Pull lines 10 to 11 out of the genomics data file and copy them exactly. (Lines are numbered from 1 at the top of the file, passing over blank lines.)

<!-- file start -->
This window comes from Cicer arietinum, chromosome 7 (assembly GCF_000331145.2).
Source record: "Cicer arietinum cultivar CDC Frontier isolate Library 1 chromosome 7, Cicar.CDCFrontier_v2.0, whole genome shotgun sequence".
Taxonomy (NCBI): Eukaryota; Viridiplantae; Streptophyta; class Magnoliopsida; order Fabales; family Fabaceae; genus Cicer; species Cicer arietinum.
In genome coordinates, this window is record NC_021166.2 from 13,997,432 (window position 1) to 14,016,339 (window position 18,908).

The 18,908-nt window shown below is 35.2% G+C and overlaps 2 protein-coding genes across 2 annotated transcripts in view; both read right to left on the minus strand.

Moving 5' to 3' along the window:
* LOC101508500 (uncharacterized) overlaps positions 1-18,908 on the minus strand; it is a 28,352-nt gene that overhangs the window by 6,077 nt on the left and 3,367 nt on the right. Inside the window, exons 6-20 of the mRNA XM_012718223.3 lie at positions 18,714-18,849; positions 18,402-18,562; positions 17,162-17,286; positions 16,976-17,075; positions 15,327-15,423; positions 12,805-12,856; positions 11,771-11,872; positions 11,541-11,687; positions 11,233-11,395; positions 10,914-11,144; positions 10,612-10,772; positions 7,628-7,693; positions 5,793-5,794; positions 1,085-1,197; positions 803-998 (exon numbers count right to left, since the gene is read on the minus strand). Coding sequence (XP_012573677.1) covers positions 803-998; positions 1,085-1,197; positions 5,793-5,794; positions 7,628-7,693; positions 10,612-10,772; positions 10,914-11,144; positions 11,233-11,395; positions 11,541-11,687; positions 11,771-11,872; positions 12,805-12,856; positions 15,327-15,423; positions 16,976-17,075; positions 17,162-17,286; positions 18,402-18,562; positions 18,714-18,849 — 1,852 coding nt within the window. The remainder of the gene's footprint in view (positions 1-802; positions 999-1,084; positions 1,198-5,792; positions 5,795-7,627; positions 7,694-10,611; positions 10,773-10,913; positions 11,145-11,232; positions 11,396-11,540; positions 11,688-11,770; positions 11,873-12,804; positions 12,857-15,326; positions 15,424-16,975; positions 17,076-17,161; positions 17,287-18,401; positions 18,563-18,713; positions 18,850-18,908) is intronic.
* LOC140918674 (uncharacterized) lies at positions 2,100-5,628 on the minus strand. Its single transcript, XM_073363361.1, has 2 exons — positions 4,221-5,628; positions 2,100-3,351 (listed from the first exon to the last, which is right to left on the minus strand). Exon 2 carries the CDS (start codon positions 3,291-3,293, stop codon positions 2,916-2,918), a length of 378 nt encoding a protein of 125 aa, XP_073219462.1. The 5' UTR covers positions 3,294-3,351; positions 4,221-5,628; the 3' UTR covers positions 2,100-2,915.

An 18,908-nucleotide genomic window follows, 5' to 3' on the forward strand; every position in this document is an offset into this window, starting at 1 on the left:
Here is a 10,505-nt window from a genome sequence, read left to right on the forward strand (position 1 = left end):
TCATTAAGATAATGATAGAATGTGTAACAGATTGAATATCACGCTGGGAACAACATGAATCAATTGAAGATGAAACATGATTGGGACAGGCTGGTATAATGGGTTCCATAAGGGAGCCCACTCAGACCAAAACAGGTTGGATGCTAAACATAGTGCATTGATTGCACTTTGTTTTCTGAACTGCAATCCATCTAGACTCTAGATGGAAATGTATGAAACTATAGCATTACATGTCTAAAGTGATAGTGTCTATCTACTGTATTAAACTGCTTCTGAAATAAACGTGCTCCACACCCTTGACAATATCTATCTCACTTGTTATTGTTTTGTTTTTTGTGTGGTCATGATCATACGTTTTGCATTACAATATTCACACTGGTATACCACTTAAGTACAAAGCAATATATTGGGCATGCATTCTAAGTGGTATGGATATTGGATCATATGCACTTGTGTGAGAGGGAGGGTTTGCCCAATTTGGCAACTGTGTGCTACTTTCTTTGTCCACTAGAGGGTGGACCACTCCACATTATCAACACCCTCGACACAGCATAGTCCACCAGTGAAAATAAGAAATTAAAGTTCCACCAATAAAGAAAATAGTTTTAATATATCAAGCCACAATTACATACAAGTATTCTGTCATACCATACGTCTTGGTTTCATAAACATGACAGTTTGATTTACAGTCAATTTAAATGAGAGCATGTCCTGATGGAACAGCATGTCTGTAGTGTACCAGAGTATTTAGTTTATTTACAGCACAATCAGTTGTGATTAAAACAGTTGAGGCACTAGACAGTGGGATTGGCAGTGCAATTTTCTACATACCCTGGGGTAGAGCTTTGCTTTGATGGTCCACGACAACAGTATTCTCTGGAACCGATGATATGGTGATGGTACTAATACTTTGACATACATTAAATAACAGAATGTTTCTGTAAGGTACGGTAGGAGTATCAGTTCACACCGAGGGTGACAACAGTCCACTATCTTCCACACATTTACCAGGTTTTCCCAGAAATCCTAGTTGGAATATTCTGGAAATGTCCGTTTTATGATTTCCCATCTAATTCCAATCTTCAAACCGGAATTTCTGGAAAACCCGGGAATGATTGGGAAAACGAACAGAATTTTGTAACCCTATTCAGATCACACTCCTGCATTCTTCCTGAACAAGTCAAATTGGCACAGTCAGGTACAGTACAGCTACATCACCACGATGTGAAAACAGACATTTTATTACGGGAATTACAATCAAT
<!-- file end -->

Here is a 10,505-nt window from a genome sequence, read left to right on the forward strand (position 1 = left end):
TCATTAAGATAATGATAGAATGTGTAACAGATTGAATATCACGCTGGGAACAACATGAATCAATTGAAGATGAAACATGATTGGGACAGGCTGGTATAATGGGTTCCATAAGGGAGCCCACTCAGACCAAAACAGGTTGGATGCTAAACATAGTGCATTGATTGCACTTTGTTTTCTGAACTGCAATCCATCTAGACTCTAGATGGAAATGTATGAAACTATAGCATTACATGTCTAAAGTGATAGTGTCTATCTACTGTATTAAACTGCTTCTGAAATAAACGTGCTCCACACCCTTGACAATATCTATCTCACTTGTTATTGTTTTGTTTTTTGTGTGGTCATGATCATACGTTTTGCATTACAATATTCACACTGGTATACCACTTAAGTACAAAGCAATATATTGGGCATGCATTCTAAGTGGTATGGATATTGGATCATATGCACTTGTGTGAGAGGGAGGGTTTGCCCAATTTGGCAACTGTGTGCTACTTTCTTTGTCCACTAGAGGGTGGACCACTCCACATTATCAACACCCTCGACACAGCATAGTCCACCAGTGAAAATAAGAAATTAAAGTTCCACCAATAAAGAAAATAGTTTTAATATATCAAGCCACAATTACATACAAGTATTCTGTCATACCATACGTCTTGGTTTCATAAACATGACAGTTTGATTTACAGTCAATTTAAATGAGAGCATGTCCTGATGGAACAGCATGTCTGTAGTGTACCAGAGTATTTAGTTTATTTACAGCACAATCAGTTGTGATTAAAACAGTTGAGGCACTAGACAGTGGGATTGGCAGTGCAATTTTCTACATACCCTGGGGTAGAGCTTTGCTTTGATGGTCCACGACAACAGTATTCTCTGGAACCGATGATATGGTGATGGTACTAATACTTTGACATACATTAAATAACAGAATGTTTCTGTAAGGTACGGTAGGAGTATCAGTTCACACCGAGGGTGACAACAGTCCACTATCTTCCACACATTTACCAGGTTTTCCCAGAAATCCTAGTTGGAATATTCTGGAAATGTCCGTTTTATGATTTCCCATCTAATTCCAATCTTCAAACCGGAATTTCTGGAAAACCCGGGAATGATTGGGAAAACGAACAGAATTTTGTAACCCTATTCAGATCACACTCCTGCATTCTTCCTGAACAAGTCAAATTGGCACAGTCAGGTACAGTACAGCTACATCACCACGATGTGAAAACAGACATTTTATTACGGGAATTACAATCAAT